Cordyceps for stamina

Lisa Petty, PhD @ 2021-12-22 06:12:22 -0800

In the 1993 National Games in Beijing, China, three female runners set 5 world records for the 1500, 3000 and 10,000 meter races. As is the norm, the athletes were tested for and subsequently cleared of using anabolic steroids and other banned substances. Their coach later admitted that the runners had been using Cordyceps sinensis extracts. [1] Although the news caught the world’s attention, this mushroom has been used for hundreds of years in China to “invigorate the lung and nourish the kidney.” [2] In fact, Cordyceps sinesis has officially been classified as a drug in the Chinese Pharmacopoeia since 1964.1 Bioactive compounds include ergothioneine and cordycepin.[3]

Not like other fungi

The name of this mushroom is derived from two Latin words: cord (club) and ceps (head).[4] Unlike many other therapeutic mushrooms, Cordyceps sinesis is a parasitic fungus found in the Tibetan Plateau, including parts of India and western China. This mushroom takes over the host organism and eventually causes its demise. Because it’s difficult to cultivate the fruiting body of Cordeceps sinesis, it’s extremely expensive. Fortunately, other members of the cordyceps family have a lot of the same health benefits – and they’re much easier to cultivate.

Cordyceps militaris, for example, is known as “orange Cordyceps sinensisand the mushrooms share similar chemical composition and medicinal properties.[5] Research has shown that cordyceps provides therapeutic benefits for a variety of diseases and conditions, including respiratory concerns and cardiovascular diseases, problems with kidneys and liver, tumours and neurological disorders, and high blood fats as well as low libido and concerns associated with aging. And like the story with the female athletes suggests, cordyceps helps to beat fatigue and boost stamina.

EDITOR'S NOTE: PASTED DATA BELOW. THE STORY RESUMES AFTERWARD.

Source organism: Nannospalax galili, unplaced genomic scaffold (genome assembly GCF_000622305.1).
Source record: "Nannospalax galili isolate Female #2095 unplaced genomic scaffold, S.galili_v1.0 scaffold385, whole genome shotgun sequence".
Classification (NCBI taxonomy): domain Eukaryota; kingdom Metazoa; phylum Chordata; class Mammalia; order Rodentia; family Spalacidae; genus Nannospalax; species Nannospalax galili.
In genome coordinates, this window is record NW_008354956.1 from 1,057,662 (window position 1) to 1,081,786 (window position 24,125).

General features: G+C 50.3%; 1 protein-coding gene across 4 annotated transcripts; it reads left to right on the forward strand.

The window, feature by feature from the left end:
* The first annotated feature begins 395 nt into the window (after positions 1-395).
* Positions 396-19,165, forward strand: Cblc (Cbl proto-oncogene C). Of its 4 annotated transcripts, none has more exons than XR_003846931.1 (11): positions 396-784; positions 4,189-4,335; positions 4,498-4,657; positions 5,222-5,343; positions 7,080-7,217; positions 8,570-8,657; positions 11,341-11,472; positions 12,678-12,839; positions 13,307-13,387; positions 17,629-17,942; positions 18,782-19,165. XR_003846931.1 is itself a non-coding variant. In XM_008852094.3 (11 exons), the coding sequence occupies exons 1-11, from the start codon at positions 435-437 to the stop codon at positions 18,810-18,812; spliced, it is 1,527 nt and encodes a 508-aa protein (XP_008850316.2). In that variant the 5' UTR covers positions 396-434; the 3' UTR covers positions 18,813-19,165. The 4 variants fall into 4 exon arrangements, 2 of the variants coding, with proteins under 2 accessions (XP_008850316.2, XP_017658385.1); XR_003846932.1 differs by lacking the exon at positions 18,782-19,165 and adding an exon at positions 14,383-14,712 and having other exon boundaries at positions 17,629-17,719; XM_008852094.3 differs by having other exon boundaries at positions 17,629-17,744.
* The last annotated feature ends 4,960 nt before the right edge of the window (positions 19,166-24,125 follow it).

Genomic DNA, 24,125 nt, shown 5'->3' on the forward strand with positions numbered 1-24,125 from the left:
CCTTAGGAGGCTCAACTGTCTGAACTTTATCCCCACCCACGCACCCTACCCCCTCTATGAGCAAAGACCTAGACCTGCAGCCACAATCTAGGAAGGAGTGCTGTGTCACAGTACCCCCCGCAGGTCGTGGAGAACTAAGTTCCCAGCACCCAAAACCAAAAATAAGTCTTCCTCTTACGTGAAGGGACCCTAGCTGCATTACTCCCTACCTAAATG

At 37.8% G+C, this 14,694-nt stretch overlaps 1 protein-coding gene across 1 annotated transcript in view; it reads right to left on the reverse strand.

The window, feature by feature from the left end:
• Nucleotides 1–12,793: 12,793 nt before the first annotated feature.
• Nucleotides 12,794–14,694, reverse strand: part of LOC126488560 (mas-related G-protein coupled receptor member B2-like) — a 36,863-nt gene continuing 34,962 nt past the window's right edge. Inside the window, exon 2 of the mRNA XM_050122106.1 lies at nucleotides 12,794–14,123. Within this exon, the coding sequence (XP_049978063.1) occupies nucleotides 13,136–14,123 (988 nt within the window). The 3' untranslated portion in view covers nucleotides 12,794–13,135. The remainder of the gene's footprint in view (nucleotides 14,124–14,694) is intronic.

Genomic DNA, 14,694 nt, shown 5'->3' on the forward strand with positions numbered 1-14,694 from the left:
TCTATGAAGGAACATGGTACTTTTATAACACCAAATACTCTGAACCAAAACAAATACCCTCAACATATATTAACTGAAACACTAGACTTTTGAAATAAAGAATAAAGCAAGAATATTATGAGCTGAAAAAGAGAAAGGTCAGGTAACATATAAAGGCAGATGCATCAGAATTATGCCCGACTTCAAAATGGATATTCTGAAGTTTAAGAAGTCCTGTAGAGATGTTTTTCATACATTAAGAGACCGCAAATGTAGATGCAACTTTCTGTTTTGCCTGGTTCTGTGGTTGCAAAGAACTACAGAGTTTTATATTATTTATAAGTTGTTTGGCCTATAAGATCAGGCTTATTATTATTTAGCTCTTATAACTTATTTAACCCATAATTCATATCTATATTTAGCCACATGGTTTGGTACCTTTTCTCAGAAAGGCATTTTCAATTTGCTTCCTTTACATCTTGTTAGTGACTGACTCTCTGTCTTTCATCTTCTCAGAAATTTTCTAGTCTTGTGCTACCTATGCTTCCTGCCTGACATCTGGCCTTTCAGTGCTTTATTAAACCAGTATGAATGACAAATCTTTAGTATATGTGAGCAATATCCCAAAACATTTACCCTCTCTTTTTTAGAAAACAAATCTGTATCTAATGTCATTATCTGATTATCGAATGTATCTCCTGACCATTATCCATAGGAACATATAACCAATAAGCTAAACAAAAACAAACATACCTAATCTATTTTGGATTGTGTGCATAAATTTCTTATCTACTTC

Fight fatigue [6]

You don’t have to be a world-class athlete to know what it’s like to get tired – but just for fun, one medical definition of fatigue is the “failure to maintain the required or expected force or power output.” In other words: Been there; haven’t finished that.

Physical fatigue is a common by-product of the elevated stress level of our modern life- styles. Energy metabolism causes the build-up of free radicals that eventually make us feel sluggish. Over-time, this accumulation can lead to over-strain, hormone disorders, and a weakened immune system.

Energy crisis management

Of course, your body has mechanisms in place to protect you. AMP-activated protein kinase (AMPK) is a fuel-sensing enzyme. It’s activated by stresses that lead to imbalances of other compounds, including the carrier molecule adenosine triphosphate (ATP). The job of ATP is to transport stored energy to cells. AMPK stresses can be caused by limited ATP production, which might result from lack of glucose (due to a skipped meal). AMPK is also activated in skeletal muscle by exercise, which is the most extreme metabolic stress. In response, AMPK tries to recreate balance by increasing ATP generation or by decreasing pathways that consume ATP but aren’t necessary for survival.[7]  In short, AMPK helps keep cells alive and functioning even when there’s a fuel shortage. As a bonus, AMPK activation also counteracts free radical build-up.5

The cordyceps connection

Studies have shown that the bio-metabolite cordycepin is able to activate AMPK.[8] Along with enhancing energy levels, several research studies have suggested that activating AMPK may be the mechanism by which cordyceps can help to improve cardiovascular health, support blood glucose management, prevent hyperlipidemia caused by high fat diet, inhibit survival of lung cancer cells, protect against aging and even extend life span.5,[9]

Research has shown that supplementing with the fruiting bodies of Cordyceps militaris increased ATP levels and boosted activity of antioxidative enzymes, while at the same time reducing levels of lactic acid and free radicals.5 An animal study also showed that supplementing with cordyceps slightly increased grip strength. Results indicated, again, that cordeceps has the potential to improve exercise performance by increasing ATP.[10]